CAN AI PREDICT THE OUTCOME OF THE 2022 WORLD CUP?
We believe Brazil will win this year’s world cup…
Using publicly available data based on world FIFA rankings over past 30+ years and data on all international football competitions, we did some data analysis and performed feature engineering to create and select the features essential to building the model with the use of the Random Forrest classifier algorithm which was done in python with the use of machine learning libraries Pandas, Numpy, Keras and Sckit-learn as part of the process. We then looked to take this historical data and narrow it down the teams that qualified for this world cup and find the probabilities of each game based on the probability of one team winning the game or whether a match would end in a draw across all groups in the initial stages of the competition, to the round of 16, quarter finals, semi-finals and the final.
In several methods used to predict the outcomes of international football matches, the number of goals scored by each team has historically served as a baseline indicator for evaluating a team’s performance and projecting future results. However, there is a significant element of randomness in the number of goals scored during a game, which frequently results in significant discrepancies between a team’s performance and the number of goals scored or conceded.
When forecasting the outcome of a match between two teams, a person will often consider a variety of factors, such as the teams’ most recent results, whether the game will be played at home or away, recent player moves, recent coach and staffing changes, etc. It is difficult for someone to accurately anticipate the outcome of a game because their choice will be influenced by factors including their preference for teams, how they feel about specific players on a team, and other factors. Some studies even suggest that the team’s clothing may influence decisions.
Match outcome prediction is one of the crucial applications in football match prediction that demands high predictive accuracy, in this case when building our model using the random forest classifier, we displayed an accuracy of 96% when validated across training data, however 76% on testing data, although not too low of an accuracy score between the two, the model potentially could be overfitting. Could this lead to skewed results? The results of the matches are typically predicted using mathematical and statistical models, which are frequently evaluated by a subject-matter expert. The uniqueness of match-related characteristics to diverse sports makes it difficult to directly compare the findings from other studies in this application. Play by play data, which includes specifics on each shot or pass made throughout a game, has lately been acquired for multiple games in different competitions when it comes to creating machine learning predictions on scores.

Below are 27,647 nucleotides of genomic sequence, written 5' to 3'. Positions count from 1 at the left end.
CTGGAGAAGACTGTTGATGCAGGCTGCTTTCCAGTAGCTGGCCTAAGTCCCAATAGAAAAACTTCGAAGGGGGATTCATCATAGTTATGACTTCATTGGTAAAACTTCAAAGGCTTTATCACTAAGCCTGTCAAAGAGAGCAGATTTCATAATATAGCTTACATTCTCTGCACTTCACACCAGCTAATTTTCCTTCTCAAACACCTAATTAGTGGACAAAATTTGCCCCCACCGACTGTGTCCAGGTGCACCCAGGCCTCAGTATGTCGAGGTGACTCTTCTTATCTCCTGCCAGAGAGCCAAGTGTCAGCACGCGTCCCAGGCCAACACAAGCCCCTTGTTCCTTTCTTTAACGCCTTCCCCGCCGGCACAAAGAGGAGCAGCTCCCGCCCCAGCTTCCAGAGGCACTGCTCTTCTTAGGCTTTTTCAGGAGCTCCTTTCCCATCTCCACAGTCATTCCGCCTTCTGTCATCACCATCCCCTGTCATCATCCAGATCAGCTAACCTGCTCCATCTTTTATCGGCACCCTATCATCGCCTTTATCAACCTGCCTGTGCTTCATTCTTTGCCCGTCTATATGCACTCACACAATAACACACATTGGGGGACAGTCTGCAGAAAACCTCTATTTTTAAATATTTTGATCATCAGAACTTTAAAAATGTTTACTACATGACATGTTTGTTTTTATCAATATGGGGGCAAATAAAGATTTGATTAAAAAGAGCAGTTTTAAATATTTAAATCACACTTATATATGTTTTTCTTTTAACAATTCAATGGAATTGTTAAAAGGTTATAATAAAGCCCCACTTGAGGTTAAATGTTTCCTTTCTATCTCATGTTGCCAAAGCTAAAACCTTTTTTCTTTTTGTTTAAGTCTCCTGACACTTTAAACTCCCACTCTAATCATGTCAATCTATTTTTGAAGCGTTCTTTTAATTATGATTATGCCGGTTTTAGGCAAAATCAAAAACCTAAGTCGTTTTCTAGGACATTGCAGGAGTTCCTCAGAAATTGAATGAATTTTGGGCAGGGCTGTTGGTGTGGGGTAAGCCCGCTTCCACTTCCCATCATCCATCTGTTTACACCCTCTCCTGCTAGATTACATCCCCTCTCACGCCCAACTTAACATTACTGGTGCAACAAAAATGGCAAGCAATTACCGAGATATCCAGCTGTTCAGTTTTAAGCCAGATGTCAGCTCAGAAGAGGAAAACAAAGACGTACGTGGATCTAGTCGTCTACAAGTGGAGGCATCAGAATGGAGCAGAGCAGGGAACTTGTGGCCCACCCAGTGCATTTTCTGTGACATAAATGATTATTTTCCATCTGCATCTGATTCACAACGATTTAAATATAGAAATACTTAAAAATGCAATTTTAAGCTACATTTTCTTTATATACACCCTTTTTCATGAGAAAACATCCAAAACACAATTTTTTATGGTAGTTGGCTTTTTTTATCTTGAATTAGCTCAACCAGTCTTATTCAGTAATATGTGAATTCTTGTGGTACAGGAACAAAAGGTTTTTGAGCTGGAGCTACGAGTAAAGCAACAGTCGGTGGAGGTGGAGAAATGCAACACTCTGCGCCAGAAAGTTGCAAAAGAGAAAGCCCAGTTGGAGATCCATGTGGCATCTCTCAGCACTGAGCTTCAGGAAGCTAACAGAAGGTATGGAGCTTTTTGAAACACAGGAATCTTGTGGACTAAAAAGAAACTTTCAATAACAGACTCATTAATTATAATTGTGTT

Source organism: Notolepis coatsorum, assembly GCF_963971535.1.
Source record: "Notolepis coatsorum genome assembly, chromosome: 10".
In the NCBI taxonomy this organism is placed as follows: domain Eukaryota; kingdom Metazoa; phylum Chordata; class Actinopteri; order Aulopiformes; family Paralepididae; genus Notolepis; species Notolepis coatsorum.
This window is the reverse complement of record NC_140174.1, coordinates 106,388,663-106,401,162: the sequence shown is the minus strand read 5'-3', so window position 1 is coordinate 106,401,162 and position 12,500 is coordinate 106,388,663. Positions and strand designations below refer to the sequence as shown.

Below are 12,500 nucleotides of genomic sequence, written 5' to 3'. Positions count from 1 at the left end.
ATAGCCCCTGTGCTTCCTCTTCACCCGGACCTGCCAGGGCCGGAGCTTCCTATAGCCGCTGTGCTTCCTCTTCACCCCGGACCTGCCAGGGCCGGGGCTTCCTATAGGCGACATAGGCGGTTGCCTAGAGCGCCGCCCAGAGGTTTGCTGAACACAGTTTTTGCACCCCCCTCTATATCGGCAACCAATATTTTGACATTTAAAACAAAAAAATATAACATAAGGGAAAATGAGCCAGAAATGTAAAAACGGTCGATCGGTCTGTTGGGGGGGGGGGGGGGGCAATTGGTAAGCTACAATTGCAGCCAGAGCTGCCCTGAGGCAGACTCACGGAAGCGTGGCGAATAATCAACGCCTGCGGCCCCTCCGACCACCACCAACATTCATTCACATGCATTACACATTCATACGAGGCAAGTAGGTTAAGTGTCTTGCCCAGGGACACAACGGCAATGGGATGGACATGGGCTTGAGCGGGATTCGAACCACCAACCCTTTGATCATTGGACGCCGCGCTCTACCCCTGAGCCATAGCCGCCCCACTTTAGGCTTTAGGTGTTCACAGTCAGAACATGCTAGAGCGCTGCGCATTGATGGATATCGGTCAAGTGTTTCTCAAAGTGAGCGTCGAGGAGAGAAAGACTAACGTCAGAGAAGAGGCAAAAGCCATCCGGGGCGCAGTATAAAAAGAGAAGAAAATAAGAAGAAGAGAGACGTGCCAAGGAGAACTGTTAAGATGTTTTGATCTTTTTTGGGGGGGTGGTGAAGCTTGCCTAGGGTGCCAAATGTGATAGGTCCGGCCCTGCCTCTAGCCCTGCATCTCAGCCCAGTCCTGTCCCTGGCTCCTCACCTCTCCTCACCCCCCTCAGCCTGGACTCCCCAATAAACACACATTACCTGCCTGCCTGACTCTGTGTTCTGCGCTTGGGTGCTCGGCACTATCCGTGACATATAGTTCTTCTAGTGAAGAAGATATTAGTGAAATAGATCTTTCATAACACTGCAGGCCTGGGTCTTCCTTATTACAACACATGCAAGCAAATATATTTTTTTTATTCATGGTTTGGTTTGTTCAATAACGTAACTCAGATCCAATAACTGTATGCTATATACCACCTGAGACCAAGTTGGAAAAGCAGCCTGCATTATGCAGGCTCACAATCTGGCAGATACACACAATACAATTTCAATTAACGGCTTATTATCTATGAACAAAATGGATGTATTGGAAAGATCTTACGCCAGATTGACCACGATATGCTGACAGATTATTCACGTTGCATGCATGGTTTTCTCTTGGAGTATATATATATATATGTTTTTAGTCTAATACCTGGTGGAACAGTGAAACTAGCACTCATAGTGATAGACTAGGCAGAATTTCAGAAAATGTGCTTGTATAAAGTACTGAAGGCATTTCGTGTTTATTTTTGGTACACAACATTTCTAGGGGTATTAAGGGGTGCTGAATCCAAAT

Data science has advanced in the football industry as a result of the collection and aggregation of this data. A football fan must have wanted to know the result of a match between two teams before the game at least once in their lives! A sizable number of factors, come into play when performing feature engineering. Given the collected datasets we used in our model these features include the past performance of the teams, match outcomes, and player statistics, which are gathered to help assess the odds of winning, drawing or losing in the upcoming matches. Machine learning algorithms are essentially designed to classify items, search for patterns, predict outcomes, and draw conclusions. It is possible to use one method at a time or combine numerous algorithms to get the best level of accuracy when working with complex and more unpredictable data.
Following the outcomes derived from our model from the initial group stages we simulated how the rest of the tournament would look like down to the final and created a graphic to go with it. Even though there are a number of other models and methods for forecasting and predicting football score data, the ideal model would be one that can handle complicated datasets, especially in this modern era of football which proves to be stochastic such that a larger range of elements are expected to affect the outcome of a game. As the world cup continues to come along, the team at NWT are excited to see how our model compares against the real-life outcomes of the games yet to be played.